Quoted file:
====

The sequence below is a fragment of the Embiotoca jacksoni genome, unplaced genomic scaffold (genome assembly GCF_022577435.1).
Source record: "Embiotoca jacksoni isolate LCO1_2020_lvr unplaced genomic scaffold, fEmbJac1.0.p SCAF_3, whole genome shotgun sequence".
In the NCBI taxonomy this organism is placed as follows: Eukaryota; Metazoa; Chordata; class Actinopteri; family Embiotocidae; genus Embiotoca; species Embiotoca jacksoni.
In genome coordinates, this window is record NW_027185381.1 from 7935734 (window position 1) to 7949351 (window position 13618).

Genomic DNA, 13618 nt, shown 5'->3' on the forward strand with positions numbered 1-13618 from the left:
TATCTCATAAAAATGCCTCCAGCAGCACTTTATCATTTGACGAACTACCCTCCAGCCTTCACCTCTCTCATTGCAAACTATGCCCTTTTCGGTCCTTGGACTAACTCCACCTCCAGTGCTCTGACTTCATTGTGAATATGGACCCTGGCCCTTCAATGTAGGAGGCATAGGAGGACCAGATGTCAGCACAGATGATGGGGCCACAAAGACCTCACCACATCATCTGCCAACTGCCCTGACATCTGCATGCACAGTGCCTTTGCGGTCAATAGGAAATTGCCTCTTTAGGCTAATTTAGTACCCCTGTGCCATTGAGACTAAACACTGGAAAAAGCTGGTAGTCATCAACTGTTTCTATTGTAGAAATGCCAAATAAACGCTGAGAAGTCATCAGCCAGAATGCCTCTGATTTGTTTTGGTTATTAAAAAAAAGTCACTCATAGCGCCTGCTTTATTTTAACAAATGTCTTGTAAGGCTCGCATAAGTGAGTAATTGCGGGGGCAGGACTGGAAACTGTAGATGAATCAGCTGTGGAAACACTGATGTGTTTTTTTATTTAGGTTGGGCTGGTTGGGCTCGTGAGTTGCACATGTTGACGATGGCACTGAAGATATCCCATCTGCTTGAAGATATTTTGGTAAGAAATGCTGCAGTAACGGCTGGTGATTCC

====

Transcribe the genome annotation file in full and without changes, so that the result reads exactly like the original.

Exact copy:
The sequence below is a fragment of the Embiotoca jacksoni genome, unplaced genomic scaffold (genome assembly GCF_022577435.1).
Source record: "Embiotoca jacksoni isolate LCO1_2020_lvr unplaced genomic scaffold, fEmbJac1.0.p SCAF_3, whole genome shotgun sequence".
In the NCBI taxonomy this organism is placed as follows: Eukaryota; Metazoa; Chordata; class Actinopteri; family Embiotocidae; genus Embiotoca; species Embiotoca jacksoni.
In genome coordinates, this window is record NW_027185381.1 from 7935734 (window position 1) to 7949351 (window position 13618).

Genomic DNA, 13618 nt, shown 5'->3' on the forward strand with positions numbered 1-13618 from the left:
TATCTCATAAAAATGCCTCCAGCAGCACTTTATCATTTGACGAACTACCCTCCAGCCTTCACCTCTCTCATTGCAAACTATGCCCTTTTCGGTCCTTGGACTAACTCCACCTCCAGTGCTCTGACTTCATTGTGAATATGGACCCTGGCCCTTCAATGTAGGAGGCATAGGAGGACCAGATGTCAGCACAGATGATGGGGCCACAAAGACCTCACCACATCATCTGCCAACTGCCCTGACATCTGCATGCACAGTGCCTTTGCGGTCAATAGGAAATTGCCTCTTTAGGCTAATTTAGTACCCCTGTGCCATTGAGACTAAACACTGGAAAAAGCTGGTAGTCATCAACTGTTTCTATTGTAGAAATGCCAAATAAACGCTGAGAAGTCATCAGCCAGAATGCCTCTGATTTGTTTTGGTTATTAAAAAAAAGTCACTCATAGCGCCTGCTTTATTTTAACAAATGTCTTGTAAGGCTCGCATAAGTGAGTAATTGCGGGGGCAGGACTGGAAACTGTAGATGAATCAGCTGTGGAAACACTGATGTGTTTTTTTATTTAGGTTGGGCTGGTTGGGCTCGTGAGTTGCACATGTTGACGATGGCACTGAAGATATCCCATCTGCTTGAAGATATTTTGGTAAGAAATGCTGCAGTAACGGCTGGTGATTCC